|Though the steatite cinerary urn (HY30NE 17) is described as having been found south of Highbreck before 1935 actually it came from left of the unused ground between Haybreck and the road, precise directions giving it at HY35750643 as shown by CANMAP itself (par for the course - the Broch of Lingro is in an area north of Lingro according to the O.S. in 1977 but actually lies eastward, being only fractionally further north in longtitude !). I always suspected there might be something about the bumps around here and now I knew that the glacial till from which it came is the mound cut through by road. Clued in I had made the connection finally. Nothing is said of how the urn was found, we can rule out road-widening and the 'modern' building of the cottage itself having had a hand. No trace of anything there now. About the same distance from the findspot as that is from the edge of Highbreck's rough ground is the site I had seen before, the earthwork with the chicken feeder. So that places it at HY35700640. To say that it could be at the end of a production of glacial till does not make it natural, it must have been very easy to dig into as evidenced by finds elsewhere about here. Could it relate to the (presumably Viking) urn ? For some reason the places and finds in Orphir seem pre-eminently. Or could it just be they have taken too fully the archaeologists' fancy, explaining the disdain for the Graystane maybe. Between that and the cist findspot at Nearhouse 'new house' lies a field centrally occupied by a building called Sweanabow 'the Bu of Sweyn', which seems strange as there is Swanbister below. But here nothing of note is apparent and the disparity between IIRC 'farm' and 'farm-settlement' remains.
Next stop that mysterious cuboid by the 'cottage' connected to Nealand. My hopes were high because the vegetation was virtually dry. I wanted to take measuerments, check for possible pipes, take a close look to uncover the function. But when I crossed over the dyke high nettles denied me access - I am not even sure that they were there last time, now that a summer of sorts had finally arrived things were shooting up week by week like something out of a John Wyndham story. At least there were no nettles in the space between the 'tank' and the building. No sign of anything going between them or any pipes. Which for the moment leaves me with an object looking in the region of a metre or so long and under half that across, composed of finely coursed drystane walling topped by a thick flag. The stone is like an horizontal 'standing stone'. A bit more intriguing detail on this with a shallow rectangular cut in the middle of the side towards the building; this about a third of the stone's length, sides in a 4:3 ratio on the photo and roughly a couple of inches deep.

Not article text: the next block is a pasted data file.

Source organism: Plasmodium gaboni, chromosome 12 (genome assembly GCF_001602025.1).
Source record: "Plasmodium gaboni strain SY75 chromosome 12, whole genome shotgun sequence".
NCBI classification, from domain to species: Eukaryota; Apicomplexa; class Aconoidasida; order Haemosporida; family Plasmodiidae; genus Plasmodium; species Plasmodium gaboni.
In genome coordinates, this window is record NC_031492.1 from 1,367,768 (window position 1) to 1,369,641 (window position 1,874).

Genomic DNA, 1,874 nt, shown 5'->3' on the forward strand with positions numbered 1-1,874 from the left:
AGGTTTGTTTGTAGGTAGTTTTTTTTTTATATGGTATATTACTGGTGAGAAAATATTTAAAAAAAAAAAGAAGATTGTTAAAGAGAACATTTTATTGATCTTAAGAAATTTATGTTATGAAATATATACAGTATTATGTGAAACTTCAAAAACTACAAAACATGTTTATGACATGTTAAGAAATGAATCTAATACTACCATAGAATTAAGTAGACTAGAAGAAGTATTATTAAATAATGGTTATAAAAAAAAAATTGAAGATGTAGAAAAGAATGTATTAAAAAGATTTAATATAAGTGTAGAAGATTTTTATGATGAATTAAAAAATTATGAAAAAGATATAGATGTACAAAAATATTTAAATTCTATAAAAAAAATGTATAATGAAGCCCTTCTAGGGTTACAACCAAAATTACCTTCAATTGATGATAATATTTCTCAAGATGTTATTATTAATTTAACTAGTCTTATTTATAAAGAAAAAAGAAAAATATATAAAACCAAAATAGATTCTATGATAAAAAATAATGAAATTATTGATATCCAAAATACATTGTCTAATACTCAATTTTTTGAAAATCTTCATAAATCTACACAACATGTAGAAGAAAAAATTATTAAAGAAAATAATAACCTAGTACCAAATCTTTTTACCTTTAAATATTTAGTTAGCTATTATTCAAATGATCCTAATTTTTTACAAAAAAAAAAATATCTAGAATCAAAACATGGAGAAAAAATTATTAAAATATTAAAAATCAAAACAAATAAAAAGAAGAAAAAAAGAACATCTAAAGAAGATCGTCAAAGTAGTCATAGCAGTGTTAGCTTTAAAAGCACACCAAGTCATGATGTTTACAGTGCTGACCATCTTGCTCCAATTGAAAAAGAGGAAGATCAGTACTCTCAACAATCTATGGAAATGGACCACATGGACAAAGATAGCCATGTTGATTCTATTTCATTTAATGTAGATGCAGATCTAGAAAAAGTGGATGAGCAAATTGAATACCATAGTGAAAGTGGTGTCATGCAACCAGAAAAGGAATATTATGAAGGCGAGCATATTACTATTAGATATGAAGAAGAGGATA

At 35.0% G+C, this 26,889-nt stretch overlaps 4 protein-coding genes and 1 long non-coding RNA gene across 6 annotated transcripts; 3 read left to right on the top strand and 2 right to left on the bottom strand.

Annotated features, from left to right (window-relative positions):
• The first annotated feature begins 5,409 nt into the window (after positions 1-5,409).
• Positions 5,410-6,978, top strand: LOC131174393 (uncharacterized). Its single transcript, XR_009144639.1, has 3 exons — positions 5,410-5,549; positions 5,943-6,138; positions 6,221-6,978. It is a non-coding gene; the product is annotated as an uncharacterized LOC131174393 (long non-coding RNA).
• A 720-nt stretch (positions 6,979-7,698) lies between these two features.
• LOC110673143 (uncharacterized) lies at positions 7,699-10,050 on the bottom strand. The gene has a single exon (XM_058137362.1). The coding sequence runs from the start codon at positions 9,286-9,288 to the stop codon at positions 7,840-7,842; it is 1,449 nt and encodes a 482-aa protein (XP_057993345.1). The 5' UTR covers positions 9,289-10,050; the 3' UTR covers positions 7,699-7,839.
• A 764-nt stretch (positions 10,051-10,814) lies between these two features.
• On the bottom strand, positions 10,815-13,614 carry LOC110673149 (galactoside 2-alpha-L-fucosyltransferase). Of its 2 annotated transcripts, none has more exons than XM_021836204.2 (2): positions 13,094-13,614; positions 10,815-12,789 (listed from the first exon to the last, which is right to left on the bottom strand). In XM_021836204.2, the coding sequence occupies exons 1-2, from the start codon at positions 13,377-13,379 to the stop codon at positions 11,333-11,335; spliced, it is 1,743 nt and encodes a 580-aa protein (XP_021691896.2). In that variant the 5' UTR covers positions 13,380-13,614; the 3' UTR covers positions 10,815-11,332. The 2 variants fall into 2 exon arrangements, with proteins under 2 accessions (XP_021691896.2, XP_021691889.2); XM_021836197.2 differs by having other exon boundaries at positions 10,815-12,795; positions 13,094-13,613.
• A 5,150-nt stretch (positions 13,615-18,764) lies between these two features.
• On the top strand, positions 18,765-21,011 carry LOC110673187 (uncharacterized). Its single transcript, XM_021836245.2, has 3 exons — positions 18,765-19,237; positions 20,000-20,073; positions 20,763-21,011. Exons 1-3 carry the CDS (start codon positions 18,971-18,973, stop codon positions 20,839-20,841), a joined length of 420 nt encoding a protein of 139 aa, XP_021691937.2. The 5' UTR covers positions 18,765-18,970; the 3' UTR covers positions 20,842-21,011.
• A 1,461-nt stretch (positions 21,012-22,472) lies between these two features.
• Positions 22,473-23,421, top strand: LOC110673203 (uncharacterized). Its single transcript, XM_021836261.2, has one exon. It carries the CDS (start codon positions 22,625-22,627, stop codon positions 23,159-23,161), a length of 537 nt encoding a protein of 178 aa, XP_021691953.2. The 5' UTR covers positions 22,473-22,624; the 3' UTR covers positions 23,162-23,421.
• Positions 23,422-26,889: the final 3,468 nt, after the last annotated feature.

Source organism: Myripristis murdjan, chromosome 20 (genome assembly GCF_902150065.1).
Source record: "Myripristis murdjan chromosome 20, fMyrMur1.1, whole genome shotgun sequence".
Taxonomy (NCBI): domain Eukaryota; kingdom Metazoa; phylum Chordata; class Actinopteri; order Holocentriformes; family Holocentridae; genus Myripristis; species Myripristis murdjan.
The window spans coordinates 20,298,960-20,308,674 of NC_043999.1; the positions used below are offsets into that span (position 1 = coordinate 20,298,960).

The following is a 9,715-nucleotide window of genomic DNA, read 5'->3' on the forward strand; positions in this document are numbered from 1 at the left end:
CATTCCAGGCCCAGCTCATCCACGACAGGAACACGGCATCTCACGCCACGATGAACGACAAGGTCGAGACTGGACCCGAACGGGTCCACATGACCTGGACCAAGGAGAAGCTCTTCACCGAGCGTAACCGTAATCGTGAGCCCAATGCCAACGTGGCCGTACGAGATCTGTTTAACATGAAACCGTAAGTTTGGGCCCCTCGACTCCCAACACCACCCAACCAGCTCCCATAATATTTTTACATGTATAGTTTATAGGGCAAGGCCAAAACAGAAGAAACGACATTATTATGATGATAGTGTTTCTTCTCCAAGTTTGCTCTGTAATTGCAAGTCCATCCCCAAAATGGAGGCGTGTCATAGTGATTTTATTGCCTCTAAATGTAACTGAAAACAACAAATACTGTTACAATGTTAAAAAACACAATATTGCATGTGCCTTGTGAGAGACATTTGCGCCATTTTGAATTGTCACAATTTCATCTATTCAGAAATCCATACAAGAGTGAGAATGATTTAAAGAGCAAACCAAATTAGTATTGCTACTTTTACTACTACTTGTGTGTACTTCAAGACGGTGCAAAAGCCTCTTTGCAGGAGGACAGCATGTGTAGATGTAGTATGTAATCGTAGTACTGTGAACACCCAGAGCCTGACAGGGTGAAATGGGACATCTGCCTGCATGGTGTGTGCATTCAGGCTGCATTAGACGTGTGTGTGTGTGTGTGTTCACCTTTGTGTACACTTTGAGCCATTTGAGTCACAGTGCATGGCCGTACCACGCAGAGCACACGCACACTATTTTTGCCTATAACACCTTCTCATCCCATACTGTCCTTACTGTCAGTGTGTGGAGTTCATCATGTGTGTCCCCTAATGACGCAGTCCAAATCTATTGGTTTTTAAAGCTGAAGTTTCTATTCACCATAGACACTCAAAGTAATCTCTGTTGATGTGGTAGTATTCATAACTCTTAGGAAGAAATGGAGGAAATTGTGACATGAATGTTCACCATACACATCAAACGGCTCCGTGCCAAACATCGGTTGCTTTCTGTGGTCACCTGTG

Down to the Bu of Orphir road. Lookiing out for a quarry somewhere on the right. Orkney's 'quarries' are as plentiful and confusing as the 'wells'. They're all over the county. What look like quarries can appear on the map as rock outcrops and vice versa, and sometimes what is on the ground isn't noted at all. Then there is the subtle difference between a place from which material is quarried and one that is only a quarry. So I look at quarries and such to make sure I miss nothing. Didn't see it anyway as far as I could tell. Nice stones along the roadway. What I thought to be possibly one of my 'flatface-aligned standing stone pairs' wasn't as they were far too close and there was a third stone at right angles. Some setup. And the stone I had seen loose by the farm was undistinguished.